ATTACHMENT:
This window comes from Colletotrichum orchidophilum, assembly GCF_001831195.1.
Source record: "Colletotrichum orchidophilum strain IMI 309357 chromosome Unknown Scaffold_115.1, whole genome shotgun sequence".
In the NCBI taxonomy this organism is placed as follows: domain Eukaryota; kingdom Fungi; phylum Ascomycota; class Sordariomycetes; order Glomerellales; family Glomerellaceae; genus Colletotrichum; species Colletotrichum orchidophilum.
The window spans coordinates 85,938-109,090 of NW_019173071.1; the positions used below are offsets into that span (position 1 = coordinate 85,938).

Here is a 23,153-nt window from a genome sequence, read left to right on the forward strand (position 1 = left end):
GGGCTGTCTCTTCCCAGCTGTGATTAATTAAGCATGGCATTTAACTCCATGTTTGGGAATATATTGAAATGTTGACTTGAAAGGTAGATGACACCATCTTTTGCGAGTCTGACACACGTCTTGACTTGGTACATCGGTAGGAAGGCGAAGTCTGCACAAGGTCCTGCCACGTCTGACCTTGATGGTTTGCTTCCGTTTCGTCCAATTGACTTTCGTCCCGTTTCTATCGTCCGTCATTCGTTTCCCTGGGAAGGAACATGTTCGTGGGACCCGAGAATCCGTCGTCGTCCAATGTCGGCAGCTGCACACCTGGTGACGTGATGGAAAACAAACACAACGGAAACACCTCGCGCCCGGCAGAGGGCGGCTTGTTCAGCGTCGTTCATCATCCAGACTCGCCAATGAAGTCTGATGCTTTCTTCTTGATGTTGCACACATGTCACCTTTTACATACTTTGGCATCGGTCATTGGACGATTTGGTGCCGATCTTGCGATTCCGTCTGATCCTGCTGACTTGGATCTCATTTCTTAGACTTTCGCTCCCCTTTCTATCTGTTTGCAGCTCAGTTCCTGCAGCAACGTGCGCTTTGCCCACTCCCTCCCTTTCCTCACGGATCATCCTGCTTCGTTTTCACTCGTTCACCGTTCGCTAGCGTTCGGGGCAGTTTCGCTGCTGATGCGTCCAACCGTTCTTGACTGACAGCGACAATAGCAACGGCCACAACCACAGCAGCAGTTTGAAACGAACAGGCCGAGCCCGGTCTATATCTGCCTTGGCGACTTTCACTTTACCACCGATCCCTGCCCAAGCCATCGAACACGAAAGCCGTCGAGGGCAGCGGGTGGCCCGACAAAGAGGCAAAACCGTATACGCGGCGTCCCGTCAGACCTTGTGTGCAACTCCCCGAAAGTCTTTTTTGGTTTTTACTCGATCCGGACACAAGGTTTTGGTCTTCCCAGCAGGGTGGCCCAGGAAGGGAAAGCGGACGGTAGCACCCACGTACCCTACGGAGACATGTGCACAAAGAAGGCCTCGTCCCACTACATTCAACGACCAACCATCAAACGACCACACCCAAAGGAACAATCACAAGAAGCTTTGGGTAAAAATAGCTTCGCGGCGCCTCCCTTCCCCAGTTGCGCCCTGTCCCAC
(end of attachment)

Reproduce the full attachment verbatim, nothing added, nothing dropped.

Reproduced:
This window comes from Colletotrichum orchidophilum, assembly GCF_001831195.1.
Source record: "Colletotrichum orchidophilum strain IMI 309357 chromosome Unknown Scaffold_115.1, whole genome shotgun sequence".
In the NCBI taxonomy this organism is placed as follows: domain Eukaryota; kingdom Fungi; phylum Ascomycota; class Sordariomycetes; order Glomerellales; family Glomerellaceae; genus Colletotrichum; species Colletotrichum orchidophilum.
The window spans coordinates 85,938-109,090 of NW_019173071.1; the positions used below are offsets into that span (position 1 = coordinate 85,938).

Here is a 23,153-nt window from a genome sequence, read left to right on the forward strand (position 1 = left end):
GGGCTGTCTCTTCCCAGCTGTGATTAATTAAGCATGGCATTTAACTCCATGTTTGGGAATATATTGAAATGTTGACTTGAAAGGTAGATGACACCATCTTTTGCGAGTCTGACACACGTCTTGACTTGGTACATCGGTAGGAAGGCGAAGTCTGCACAAGGTCCTGCCACGTCTGACCTTGATGGTTTGCTTCCGTTTCGTCCAATTGACTTTCGTCCCGTTTCTATCGTCCGTCATTCGTTTCCCTGGGAAGGAACATGTTCGTGGGACCCGAGAATCCGTCGTCGTCCAATGTCGGCAGCTGCACACCTGGTGACGTGATGGAAAACAAACACAACGGAAACACCTCGCGCCCGGCAGAGGGCGGCTTGTTCAGCGTCGTTCATCATCCAGACTCGCCAATGAAGTCTGATGCTTTCTTCTTGATGTTGCACACATGTCACCTTTTACATACTTTGGCATCGGTCATTGGACGATTTGGTGCCGATCTTGCGATTCCGTCTGATCCTGCTGACTTGGATCTCATTTCTTAGACTTTCGCTCCCCTTTCTATCTGTTTGCAGCTCAGTTCCTGCAGCAACGTGCGCTTTGCCCACTCCCTCCCTTTCCTCACGGATCATCCTGCTTCGTTTTCACTCGTTCACCGTTCGCTAGCGTTCGGGGCAGTTTCGCTGCTGATGCGTCCAACCGTTCTTGACTGACAGCGACAATAGCAACGGCCACAACCACAGCAGCAGTTTGAAACGAACAGGCCGAGCCCGGTCTATATCTGCCTTGGCGACTTTCACTTTACCACCGATCCCTGCCCAAGCCATCGAACACGAAAGCCGTCGAGGGCAGCGGGTGGCCCGACAAAGAGGCAAAACCGTATACGCGGCGTCCCGTCAGACCTTGTGTGCAACTCCCCGAAAGTCTTTTTTGGTTTTTACTCGATCCGGACACAAGGTTTTGGTCTTCCCAGCAGGGTGGCCCAGGAAGGGAAAGCGGACGGTAGCACCCACGTACCCTACGGAGACATGTGCACAAAGAAGGCCTCGTCCCACTACATTCAACGACCAACCATCAAACGACCACACCCAAAGGAACAATCACAAGAAGCTTTGGGTAAAAATAGCTTCGCGGCGCCTCCCTTCCCCAGTTGCGCCCTGTCCCAC